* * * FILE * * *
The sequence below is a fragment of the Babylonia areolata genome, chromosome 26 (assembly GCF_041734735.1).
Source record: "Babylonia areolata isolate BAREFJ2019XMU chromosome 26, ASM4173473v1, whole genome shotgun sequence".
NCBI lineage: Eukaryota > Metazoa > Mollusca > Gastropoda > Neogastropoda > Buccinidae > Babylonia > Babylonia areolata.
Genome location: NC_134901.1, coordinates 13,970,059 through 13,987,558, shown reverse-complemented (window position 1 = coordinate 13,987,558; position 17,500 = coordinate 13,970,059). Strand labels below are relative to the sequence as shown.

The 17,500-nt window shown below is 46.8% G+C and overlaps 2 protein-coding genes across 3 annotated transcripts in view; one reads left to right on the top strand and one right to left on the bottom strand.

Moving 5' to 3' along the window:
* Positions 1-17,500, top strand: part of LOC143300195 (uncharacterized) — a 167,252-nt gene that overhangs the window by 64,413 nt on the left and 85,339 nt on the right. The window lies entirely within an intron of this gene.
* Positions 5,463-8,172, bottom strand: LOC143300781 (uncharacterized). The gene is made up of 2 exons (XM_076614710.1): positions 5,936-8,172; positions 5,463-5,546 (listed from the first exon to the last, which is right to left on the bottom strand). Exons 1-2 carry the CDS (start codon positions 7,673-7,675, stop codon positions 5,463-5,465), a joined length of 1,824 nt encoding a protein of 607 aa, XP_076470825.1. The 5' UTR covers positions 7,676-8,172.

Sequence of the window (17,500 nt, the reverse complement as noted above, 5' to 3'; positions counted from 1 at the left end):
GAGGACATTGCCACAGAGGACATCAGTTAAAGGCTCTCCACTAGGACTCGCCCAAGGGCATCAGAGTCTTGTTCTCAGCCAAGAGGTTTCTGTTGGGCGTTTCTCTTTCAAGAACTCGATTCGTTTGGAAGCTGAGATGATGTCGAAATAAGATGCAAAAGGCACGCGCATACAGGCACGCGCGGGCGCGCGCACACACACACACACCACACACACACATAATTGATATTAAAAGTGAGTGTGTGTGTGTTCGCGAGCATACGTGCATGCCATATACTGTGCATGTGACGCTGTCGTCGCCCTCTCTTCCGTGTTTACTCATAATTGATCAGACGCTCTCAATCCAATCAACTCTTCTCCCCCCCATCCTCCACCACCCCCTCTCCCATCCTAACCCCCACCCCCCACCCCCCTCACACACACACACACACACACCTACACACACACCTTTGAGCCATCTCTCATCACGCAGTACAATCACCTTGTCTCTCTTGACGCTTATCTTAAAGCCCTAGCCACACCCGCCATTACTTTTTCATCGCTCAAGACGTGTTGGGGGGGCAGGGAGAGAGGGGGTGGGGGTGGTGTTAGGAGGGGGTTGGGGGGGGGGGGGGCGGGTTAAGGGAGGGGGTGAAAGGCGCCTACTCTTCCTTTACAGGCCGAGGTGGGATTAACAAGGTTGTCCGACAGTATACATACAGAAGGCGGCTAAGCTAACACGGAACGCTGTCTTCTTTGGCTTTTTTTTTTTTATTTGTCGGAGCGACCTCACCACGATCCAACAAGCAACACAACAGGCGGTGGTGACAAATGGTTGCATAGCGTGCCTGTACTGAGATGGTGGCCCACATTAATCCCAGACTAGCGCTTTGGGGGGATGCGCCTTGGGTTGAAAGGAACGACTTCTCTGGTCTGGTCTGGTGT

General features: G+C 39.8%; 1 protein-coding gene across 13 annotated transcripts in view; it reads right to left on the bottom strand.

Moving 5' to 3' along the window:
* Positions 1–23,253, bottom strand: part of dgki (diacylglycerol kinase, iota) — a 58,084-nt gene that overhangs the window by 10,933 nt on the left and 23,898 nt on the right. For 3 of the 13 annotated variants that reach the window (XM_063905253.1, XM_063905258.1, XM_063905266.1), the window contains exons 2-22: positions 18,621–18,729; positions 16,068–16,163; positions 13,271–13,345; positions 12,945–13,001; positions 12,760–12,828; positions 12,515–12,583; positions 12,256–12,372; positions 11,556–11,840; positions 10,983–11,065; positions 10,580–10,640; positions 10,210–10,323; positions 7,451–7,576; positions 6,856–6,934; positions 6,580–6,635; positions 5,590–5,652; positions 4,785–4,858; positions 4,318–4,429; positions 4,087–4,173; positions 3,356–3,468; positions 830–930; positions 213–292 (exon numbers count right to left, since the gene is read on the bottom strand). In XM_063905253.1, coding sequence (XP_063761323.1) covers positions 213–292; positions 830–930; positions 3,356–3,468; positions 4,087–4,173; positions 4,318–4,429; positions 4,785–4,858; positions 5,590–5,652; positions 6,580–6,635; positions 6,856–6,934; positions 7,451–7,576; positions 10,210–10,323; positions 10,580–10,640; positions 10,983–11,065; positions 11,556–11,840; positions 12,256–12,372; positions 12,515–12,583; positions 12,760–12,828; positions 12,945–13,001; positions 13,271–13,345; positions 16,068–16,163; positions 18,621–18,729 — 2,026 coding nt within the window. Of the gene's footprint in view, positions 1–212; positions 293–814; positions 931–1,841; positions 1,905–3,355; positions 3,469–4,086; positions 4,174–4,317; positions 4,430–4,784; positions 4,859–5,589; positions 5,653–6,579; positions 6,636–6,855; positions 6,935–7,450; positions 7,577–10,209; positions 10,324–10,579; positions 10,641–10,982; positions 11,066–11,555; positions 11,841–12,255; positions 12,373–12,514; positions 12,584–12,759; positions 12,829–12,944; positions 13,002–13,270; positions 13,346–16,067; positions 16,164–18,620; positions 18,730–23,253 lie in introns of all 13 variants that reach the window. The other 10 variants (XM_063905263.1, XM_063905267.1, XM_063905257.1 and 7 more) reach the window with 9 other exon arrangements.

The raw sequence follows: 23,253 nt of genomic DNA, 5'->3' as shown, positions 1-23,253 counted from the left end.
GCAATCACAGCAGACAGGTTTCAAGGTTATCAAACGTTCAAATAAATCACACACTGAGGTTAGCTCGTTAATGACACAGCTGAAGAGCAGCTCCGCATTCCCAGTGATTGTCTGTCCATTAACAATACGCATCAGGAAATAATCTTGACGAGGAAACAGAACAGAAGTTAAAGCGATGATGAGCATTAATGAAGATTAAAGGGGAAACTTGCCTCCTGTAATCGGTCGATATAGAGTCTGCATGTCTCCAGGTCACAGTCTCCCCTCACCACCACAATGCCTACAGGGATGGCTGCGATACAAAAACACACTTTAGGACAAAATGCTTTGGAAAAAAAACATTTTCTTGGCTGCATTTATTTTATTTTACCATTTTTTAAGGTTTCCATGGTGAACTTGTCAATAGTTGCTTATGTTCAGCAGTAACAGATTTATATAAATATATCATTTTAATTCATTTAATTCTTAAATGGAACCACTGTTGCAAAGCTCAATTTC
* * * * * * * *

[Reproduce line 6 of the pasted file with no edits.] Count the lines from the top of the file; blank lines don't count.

Moving 5' to 3' along the window: